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ERIC Number: ED040255
Record Type: RIE
Publication Date: 1970-Apr-24
Pages: 10
Abstractor: N/A
Reference Count: 0
Is There a Unique Black Personality?
Mosby, Doris P.
This article reviews research from the 1940's, 1950's and 1960's on the effects of discrimination on blacks. Data from these studies indicate that adverse cultural restrictions have fostered a unique and distinctive black personality. Among traits identified are: a negative or inferior self-image, pessimism about the future, attachment to the group, and an intense need among adolescents to appear in a personally favorable light. Geographical location was found to be a significant variable in anxiety over self identity. Discrimination on the basis of color was found to be most detrimental to the black's sense of dignity and integrity. A pessimistic philosophy, high aspiration level, and low frustration tolerance define the core conflicts of the black personality. A study (Goff, 1949) of the perceptions and attitudes of upper and lower income New York City children and adults showed that Negro-white relationships, ridicule, radio and movie stereotypes, aggression from white children, and physical abuse from white adults rated as the most difficult experiences. Victimization is seen responsible for negative attitudes and skepticism over American ideals. (KG)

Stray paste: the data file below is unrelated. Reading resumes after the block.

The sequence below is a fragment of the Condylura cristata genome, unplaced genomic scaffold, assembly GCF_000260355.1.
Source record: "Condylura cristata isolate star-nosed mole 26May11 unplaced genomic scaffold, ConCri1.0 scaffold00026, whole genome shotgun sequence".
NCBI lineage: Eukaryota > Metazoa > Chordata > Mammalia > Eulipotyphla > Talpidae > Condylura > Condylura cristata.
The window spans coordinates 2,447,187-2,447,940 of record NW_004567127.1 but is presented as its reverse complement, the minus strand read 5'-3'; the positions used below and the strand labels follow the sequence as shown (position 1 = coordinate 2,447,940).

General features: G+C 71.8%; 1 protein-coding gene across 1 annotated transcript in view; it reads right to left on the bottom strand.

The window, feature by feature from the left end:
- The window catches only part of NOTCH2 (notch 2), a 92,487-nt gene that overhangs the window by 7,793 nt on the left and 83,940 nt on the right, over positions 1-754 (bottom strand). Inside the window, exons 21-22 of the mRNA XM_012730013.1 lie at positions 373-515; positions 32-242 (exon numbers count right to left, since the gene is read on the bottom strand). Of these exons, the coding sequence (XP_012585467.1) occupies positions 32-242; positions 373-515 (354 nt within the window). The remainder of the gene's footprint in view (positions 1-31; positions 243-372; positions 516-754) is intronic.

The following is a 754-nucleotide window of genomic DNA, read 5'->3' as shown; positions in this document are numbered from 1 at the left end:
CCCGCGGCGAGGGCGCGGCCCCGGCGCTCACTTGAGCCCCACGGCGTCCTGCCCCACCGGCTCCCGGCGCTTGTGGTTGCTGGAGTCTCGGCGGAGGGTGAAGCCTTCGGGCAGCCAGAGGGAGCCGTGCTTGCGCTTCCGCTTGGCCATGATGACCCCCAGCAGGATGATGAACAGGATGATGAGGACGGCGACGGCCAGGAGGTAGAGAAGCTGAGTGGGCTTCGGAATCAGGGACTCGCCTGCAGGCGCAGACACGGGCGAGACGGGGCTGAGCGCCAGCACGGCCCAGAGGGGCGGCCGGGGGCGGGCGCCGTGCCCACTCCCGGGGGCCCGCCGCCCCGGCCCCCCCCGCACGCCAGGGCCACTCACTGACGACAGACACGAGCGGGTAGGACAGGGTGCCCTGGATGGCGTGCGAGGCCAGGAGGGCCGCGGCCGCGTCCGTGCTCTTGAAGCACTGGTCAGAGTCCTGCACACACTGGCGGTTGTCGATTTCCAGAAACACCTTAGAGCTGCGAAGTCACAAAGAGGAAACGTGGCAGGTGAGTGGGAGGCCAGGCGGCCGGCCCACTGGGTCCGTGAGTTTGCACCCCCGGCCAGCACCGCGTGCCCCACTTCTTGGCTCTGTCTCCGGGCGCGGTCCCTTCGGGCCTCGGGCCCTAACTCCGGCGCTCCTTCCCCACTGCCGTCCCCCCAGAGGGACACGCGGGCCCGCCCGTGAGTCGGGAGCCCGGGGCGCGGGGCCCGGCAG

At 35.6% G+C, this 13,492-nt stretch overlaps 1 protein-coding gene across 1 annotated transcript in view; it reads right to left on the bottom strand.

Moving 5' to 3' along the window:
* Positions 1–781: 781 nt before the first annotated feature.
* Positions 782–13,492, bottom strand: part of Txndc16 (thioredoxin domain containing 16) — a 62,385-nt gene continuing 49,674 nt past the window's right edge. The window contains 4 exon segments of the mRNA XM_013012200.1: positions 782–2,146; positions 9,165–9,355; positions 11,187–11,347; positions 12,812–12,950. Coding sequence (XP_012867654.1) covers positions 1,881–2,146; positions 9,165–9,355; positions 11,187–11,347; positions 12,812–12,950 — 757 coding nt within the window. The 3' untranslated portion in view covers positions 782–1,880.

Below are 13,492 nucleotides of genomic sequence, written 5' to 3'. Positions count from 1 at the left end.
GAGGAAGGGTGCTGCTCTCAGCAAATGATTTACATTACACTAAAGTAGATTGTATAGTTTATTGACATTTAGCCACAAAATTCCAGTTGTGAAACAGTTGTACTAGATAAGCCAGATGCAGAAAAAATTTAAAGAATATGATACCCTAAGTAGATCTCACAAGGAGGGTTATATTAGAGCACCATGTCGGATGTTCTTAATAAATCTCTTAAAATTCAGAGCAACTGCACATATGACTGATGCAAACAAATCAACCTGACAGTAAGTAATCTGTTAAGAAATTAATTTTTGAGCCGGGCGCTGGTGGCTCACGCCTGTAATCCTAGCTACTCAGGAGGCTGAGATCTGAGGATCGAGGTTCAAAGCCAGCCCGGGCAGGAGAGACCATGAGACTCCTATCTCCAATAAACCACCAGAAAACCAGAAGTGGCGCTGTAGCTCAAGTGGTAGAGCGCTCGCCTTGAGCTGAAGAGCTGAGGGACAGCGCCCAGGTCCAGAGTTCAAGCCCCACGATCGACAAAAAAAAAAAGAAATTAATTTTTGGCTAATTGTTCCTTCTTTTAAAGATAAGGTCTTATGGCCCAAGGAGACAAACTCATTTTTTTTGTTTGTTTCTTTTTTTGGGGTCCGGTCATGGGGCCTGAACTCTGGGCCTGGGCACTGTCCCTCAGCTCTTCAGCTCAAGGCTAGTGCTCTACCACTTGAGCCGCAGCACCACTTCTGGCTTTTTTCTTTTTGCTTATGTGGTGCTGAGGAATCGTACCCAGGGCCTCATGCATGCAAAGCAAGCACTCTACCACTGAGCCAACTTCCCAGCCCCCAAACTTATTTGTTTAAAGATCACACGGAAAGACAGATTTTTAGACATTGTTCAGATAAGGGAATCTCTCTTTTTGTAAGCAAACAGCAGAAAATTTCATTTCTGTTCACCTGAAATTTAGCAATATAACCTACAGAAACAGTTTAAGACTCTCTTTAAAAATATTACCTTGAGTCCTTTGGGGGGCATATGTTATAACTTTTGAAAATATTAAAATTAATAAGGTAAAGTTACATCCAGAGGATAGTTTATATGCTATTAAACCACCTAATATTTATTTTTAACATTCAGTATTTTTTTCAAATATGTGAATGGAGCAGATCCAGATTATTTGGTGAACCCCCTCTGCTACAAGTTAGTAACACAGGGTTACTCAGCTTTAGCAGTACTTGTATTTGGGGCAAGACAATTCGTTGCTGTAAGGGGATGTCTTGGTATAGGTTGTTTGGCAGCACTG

Publication Type: N/A
Education Level: N/A
Audience: N/A
Language: N/A
Sponsor: N/A
Authoring Institution: N/A
Note: Paper presented at the Annual Convention of the Southwestern Psychological Association, St. Louis, Mo., April 24, 1970